Sun To Use Intel Chips In Servers

Slide Show: Intel, Sun Announce Broad Partnership

The two computer giants on Monday unveiled a broad alliance that marries Sun's Solaris Unix operating system with Intel's Xeon processors. Under the pact, Intel will endorse Solaris as a mainstream OS and Unix platform of choice plus distribute OEM copies of Solaris. In exchange, Sun will develop and sell Xeon servers and optimize Solaris for Xeon and Intel's upcoming 45-nanometer multicore processors, which will run multiple OSes on a single piece of silicon.

The Sun-Intel alliance follows similar truces between industry rivals, including Microsoft and Sun, Microsoft and Novell, and Intel and Apple.

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Sun pledges to ship dual-core Intel Xeon systems optimized for Solaris by the end of the first half. Later on, though no timetable was given, Sun plans to ship multi-way Xeon systems, including an eight-way server -- a high end server that would compete well against Sun's own UltraSparc Unix servers.

The Sun-Intel pact will likely expand opportunities for Sun VAR partners that have been limited to UltraSPARC and AMD Opteron architectures, as well as would give Intel partners another OS option -- in addition to Windows and Linux -- to preload on industry-standard servers, Sun and Intel executives said.

In a Webcast on Monday, Sun CEO Jonathan Schwartz said the Sun-Intel pairing may appear strange after decades of intense competition, but he insisted that both companies are committed to ending the era of negative rhetoric that once divided the Unix and Intel worlds.

"We want Solaris to scream on Xeon and blow everyone in the marketplace away," Schwartz said. "Intel and Sun getting together around the promotion of Solaris changes the game in the marketplace."

Sun and Intel plan to collaborate on engineering, and Intel promises to offer support for Sun's Open Solaris, Java efforts and NetBeans IDE. Sun has provided a version of Solaris for Intel architecture for more than a decade (and once even pulled the plug on that version when Intel announced its 64-bit processor plans) but has been increasing its support for x32 and x64 systems as Linux appeared on the scene and took a big bite of its market share.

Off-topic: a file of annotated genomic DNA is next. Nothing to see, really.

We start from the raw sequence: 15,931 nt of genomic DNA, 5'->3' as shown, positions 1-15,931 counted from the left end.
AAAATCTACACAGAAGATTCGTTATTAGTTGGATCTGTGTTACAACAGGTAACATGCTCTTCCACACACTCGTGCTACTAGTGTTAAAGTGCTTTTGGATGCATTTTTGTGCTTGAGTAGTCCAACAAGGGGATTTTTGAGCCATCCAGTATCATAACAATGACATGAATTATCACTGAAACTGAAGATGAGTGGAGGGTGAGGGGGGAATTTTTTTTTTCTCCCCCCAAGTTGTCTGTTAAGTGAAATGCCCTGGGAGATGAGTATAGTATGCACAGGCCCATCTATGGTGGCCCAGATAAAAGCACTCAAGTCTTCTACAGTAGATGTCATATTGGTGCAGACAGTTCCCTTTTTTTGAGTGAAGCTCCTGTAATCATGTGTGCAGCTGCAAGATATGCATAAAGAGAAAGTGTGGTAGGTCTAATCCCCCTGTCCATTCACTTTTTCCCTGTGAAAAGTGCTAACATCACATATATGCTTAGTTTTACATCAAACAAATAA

Sun announced a pact with Intel rival Advanced Micro Devices in 2003 and began shipping Opteron systems soon thereafter. Schwartz said Sun's partnership with AMD is intact but added that teaming with Intel is necessary for Sun to reach a broader market.

The deal with Intel also underscores a significant shift in the marketplace, from a focus on OSes and servers to service-oriented architectures and the virtualized data center, Sun and Intel executives said.

Virtualization enables multiple OSes and workloads to run on a single server and be moved from one server to another in a data center, based on a company's on-demand processing needs.

For Intel, the deal with Sun assures that it can support and sell Windows, Linux and Unix on its upcoming multicore processors that offer I/O vitualization and are optimized for OS kernel virtualization.

"The ability to run multiple operating systems on a single microprocessor that began on the mainframe is now coming down to volume servers," Intel CEO Paul Otellini said. Intel currently has four OSes running on a single chip in the labs, he said.

Otellini and Schwartz said they will continue to develop their respective 64-bit Itanium and UltraSparc Unix servers but won't engage in any more "religious wars."

The pact also signifies Sun's effort to regain market momentum by pushing four separate business lines -- systems, software, services and storage -- independent of one another, especially Solaris on industry-standard architectures.

Schwartz said more than 7 million of copies of Solaris have been downloaded since Sun launched its Open Solaris program in 2005, and seven out of 10 of those downloads have been loaded on Intel- or AMD-based systems.

Solaris Unix is far from dead, Schwartz noted. "The issue [of Solaris' survival] is off the table. We clearly have volume, and we can work with Intel to amplify that volume," he said.

Doug Nassaur, president and CEO of True North technology, a Sun partner in Duluth, Ga., said the Sun-Intel alliance should boost the market presence of Solaris.

"It's a better idea [for Sun] to hit the majority of the market than to do something exclusive that misses it. They are in fourth place, so teaming up with the No. 1 [chip maker] can't be bad," Nassaur said. "We use Solaris x86 with great success. Anything that assures commitment to that platform I will view as positive."